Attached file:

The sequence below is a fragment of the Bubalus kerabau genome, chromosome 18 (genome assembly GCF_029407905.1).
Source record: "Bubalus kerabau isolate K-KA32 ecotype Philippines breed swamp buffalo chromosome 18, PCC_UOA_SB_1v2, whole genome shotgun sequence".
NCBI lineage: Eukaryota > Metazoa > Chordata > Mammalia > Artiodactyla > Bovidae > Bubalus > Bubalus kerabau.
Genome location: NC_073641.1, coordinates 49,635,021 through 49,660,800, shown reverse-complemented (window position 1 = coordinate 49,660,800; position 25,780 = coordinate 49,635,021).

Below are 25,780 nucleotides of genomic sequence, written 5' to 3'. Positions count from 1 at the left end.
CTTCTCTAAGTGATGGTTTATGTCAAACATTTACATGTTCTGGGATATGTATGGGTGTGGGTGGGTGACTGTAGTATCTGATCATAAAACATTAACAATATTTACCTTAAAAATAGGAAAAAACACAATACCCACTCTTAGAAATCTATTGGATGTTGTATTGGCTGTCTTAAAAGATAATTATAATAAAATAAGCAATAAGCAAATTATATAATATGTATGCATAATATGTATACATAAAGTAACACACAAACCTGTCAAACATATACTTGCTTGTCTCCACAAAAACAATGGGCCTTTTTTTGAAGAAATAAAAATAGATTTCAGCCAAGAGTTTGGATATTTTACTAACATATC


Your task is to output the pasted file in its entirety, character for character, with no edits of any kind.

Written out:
The sequence below is a fragment of the Bubalus kerabau genome, chromosome 18 (genome assembly GCF_029407905.1).
Source record: "Bubalus kerabau isolate K-KA32 ecotype Philippines breed swamp buffalo chromosome 18, PCC_UOA_SB_1v2, whole genome shotgun sequence".
NCBI lineage: Eukaryota > Metazoa > Chordata > Mammalia > Artiodactyla > Bovidae > Bubalus > Bubalus kerabau.
Genome location: NC_073641.1, coordinates 49,635,021 through 49,660,800, shown reverse-complemented (window position 1 = coordinate 49,660,800; position 25,780 = coordinate 49,635,021).

Below are 25,780 nucleotides of genomic sequence, written 5' to 3'. Positions count from 1 at the left end.
CTTCTCTAAGTGATGGTTTATGTCAAACATTTACATGTTCTGGGATATGTATGGGTGTGGGTGGGTGACTGTAGTATCTGATCATAAAACATTAACAATATTTACCTTAAAAATAGGAAAAAACACAATACCCACTCTTAGAAATCTATTGGATGTTGTATTGGCTGTCTTAAAAGATAATTATAATAAAATAAGCAATAAGCAAATTATATAATATGTATGCATAATATGTATACATAAAGTAACACACAAACCTGTCAAACATATACTTGCTTGTCTCCACAAAAACAATGGGCCTTTTTTTGAAGAAATAAAAATAGATTTCAGCCAAGAGTTTGGATATTTTACTAACATATC